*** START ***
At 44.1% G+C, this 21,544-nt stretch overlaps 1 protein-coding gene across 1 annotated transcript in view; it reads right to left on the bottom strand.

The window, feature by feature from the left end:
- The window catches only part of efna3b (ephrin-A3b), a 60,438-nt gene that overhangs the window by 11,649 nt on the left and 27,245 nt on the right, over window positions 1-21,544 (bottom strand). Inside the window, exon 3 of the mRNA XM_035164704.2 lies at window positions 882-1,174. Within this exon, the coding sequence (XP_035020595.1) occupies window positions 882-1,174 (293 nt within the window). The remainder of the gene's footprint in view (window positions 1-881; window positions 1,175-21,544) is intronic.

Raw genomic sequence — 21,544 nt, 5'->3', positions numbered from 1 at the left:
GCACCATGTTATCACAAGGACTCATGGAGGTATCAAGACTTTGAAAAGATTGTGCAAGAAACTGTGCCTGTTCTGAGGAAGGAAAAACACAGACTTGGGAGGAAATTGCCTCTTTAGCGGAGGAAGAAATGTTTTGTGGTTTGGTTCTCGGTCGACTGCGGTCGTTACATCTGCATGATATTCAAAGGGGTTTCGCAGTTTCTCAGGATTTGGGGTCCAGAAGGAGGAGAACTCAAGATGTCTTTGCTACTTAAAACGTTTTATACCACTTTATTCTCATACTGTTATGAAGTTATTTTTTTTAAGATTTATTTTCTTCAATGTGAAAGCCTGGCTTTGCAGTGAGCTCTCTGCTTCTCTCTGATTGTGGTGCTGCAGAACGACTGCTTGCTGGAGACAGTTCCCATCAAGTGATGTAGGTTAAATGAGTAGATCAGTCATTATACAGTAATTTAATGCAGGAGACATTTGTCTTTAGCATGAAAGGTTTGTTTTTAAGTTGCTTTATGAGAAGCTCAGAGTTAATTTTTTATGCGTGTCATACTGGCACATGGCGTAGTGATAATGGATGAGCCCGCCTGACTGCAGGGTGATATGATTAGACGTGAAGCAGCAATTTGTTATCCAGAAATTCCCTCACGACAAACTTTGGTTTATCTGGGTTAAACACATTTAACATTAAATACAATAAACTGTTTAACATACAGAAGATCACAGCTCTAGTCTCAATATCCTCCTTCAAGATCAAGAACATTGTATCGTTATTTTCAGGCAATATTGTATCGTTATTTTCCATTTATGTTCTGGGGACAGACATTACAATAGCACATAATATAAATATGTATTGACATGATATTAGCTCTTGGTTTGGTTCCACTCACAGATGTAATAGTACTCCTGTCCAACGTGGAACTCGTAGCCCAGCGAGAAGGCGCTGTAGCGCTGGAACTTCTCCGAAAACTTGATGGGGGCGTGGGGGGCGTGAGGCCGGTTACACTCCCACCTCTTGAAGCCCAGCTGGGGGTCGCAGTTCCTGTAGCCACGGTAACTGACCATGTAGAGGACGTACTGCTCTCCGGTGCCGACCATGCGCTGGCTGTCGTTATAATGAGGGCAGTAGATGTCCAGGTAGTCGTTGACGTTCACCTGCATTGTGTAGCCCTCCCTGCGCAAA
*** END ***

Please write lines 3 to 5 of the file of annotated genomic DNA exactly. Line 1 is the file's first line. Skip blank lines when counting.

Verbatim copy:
- The window catches only part of efna3b (ephrin-A3b), a 60,438-nt gene that overhangs the window by 11,649 nt on the left and 27,245 nt on the right, over window positions 1-21,544 (bottom strand). Inside the window, exon 3 of the mRNA XM_035164704.2 lies at window positions 882-1,174. Within this exon, the coding sequence (XP_035020595.1) occupies window positions 882-1,174 (293 nt within the window). The remainder of the gene's footprint in view (window positions 1-881; window positions 1,175-21,544) is intronic.

Raw genomic sequence — 21,544 nt, 5'->3', positions numbered from 1 at the left:
GCACCATGTTATCACAAGGACTCATGGAGGTATCAAGACTTTGAAAAGATTGTGCAAGAAACTGTGCCTGTTCTGAGGAAGGAAAAACACAGACTTGGGAGGAAATTGCCTCTTTAGCGGAGGAAGAAATGTTTTGTGGTTTGGTTCTCGGTCGACTGCGGTCGTTACATCTGCATGATATTCAAAGGGGTTTCGCAGTTTCTCAGGATTTGGGGTCCAGAAGGAGGAGAACTCAAGATGTCTTTGCTACTTAAAACGTTTTATACCACTTTATTCTCATACTGTTATGAAGTTATTTTTTTTAAGATTTATTTTCTTCAATGTGAAAGCCTGGCTTTGCAGTGAGCTCTCTGCTTCTCTCTGATTGTGGTGCTGCAGAACGACTGCTTGCTGGAGACAGTTCCCATCAAGTGATGTAGGTTAAATGAGTAGATCAGTCATTATACAGTAATTTAATGCAGGAGACATTTGTCTTTAGCATGAAAGGTTTGTTTTTAAGTTGCTTTATGAGAAGCTCAGAGTTAATTTTTTATGCGTGTCATACTGGCACATGGCGTAGTGATAATGGATGAGCCCGCCTGACTGCAGGGTGATATGATTAGACGTGAAGCAGCAATTTGTTATCCAGAAATTCCCTCACGACAAACTTTGGTTTATCTGGGTTAAACACATTTAACATTAAATACAATAAACTGTTTAACATACAGAAGATCACAGCTCTAGTCTCAATATCCTCCTTCAAGATCAAGAACATTGTATCGTTATTTTCAGGCAATATTGTATCGTTATTTTCCATTTATGTTCTGGGGACAGACATTACAATAGCACATAATATAAATATGTATTGACATGATATTAGCTCTTGGTTTGGTTCCACTCACAGATGTAATAGTACTCCTGTCCAACGTGGAACTCGTAGCCCAGCGAGAAGGCGCTGTAGCGCTGGAACTTCTCCGAAAACTTGATGGGGGCGTGGGGGGCGTGAGGCCGGTTACACTCCCACCTCTTGAAGCCCAGCTGGGGGTCGCAGTTCCTGTAGCCACGGTAACTGACCATGTAGAGGACGTACTGCTCTCCGGTGCCGACCATGCGCTGGCTGTCGTTATAATGAGGGCAGTAGATGTCCAGGTAGTCGTTGACGTTCACCTGCATTGTGTAGCCCTCCCTGCGCAAA